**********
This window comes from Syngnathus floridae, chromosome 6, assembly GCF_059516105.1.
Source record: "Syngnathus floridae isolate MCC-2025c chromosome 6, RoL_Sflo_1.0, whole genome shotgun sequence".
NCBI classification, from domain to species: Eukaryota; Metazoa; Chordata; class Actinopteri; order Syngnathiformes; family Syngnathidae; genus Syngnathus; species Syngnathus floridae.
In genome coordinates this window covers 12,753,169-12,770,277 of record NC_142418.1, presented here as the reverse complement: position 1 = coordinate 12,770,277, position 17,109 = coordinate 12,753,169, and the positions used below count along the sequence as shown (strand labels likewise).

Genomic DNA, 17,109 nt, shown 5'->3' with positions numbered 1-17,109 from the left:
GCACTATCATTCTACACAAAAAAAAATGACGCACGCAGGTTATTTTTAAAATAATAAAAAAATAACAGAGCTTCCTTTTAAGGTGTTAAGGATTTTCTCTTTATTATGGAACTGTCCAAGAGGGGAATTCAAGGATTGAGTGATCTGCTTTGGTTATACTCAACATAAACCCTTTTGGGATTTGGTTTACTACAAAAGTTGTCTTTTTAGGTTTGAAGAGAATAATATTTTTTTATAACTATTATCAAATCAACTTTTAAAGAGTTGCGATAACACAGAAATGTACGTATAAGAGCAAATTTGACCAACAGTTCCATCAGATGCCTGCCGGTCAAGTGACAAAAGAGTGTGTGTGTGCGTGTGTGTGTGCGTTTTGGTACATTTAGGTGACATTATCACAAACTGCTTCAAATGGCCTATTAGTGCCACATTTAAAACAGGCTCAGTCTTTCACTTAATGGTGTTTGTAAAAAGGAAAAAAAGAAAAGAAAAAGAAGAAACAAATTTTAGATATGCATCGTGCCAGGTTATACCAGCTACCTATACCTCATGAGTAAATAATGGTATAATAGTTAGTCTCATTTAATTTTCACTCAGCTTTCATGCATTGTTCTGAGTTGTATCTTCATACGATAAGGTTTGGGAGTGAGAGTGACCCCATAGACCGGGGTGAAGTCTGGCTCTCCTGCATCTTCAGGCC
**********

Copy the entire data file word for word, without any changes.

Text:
This window comes from Syngnathus floridae, chromosome 6, assembly GCF_059516105.1.
Source record: "Syngnathus floridae isolate MCC-2025c chromosome 6, RoL_Sflo_1.0, whole genome shotgun sequence".
NCBI classification, from domain to species: Eukaryota; Metazoa; Chordata; class Actinopteri; order Syngnathiformes; family Syngnathidae; genus Syngnathus; species Syngnathus floridae.
In genome coordinates this window covers 12,753,169-12,770,277 of record NC_142418.1, presented here as the reverse complement: position 1 = coordinate 12,770,277, position 17,109 = coordinate 12,753,169, and the positions used below count along the sequence as shown (strand labels likewise).

Genomic DNA, 17,109 nt, shown 5'->3' with positions numbered 1-17,109 from the left:
GCACTATCATTCTACACAAAAAAAAATGACGCACGCAGGTTATTTTTAAAATAATAAAAAAATAACAGAGCTTCCTTTTAAGGTGTTAAGGATTTTCTCTTTATTATGGAACTGTCCAAGAGGGGAATTCAAGGATTGAGTGATCTGCTTTGGTTATACTCAACATAAACCCTTTTGGGATTTGGTTTACTACAAAAGTTGTCTTTTTAGGTTTGAAGAGAATAATATTTTTTTATAACTATTATCAAATCAACTTTTAAAGAGTTGCGATAACACAGAAATGTACGTATAAGAGCAAATTTGACCAACAGTTCCATCAGATGCCTGCCGGTCAAGTGACAAAAGAGTGTGTGTGTGCGTGTGTGTGTGCGTTTTGGTACATTTAGGTGACATTATCACAAACTGCTTCAAATGGCCTATTAGTGCCACATTTAAAACAGGCTCAGTCTTTCACTTAATGGTGTTTGTAAAAAGGAAAAAAAGAAAAGAAAAAGAAGAAACAAATTTTAGATATGCATCGTGCCAGGTTATACCAGCTACCTATACCTCATGAGTAAATAATGGTATAATAGTTAGTCTCATTTAATTTTCACTCAGCTTTCATGCATTGTTCTGAGTTGTATCTTCATACGATAAGGTTTGGGAGTGAGAGTGACCCCATAGACCGGGGTGAAGTCTGGCTCTCCTGCATCTTCAGGCC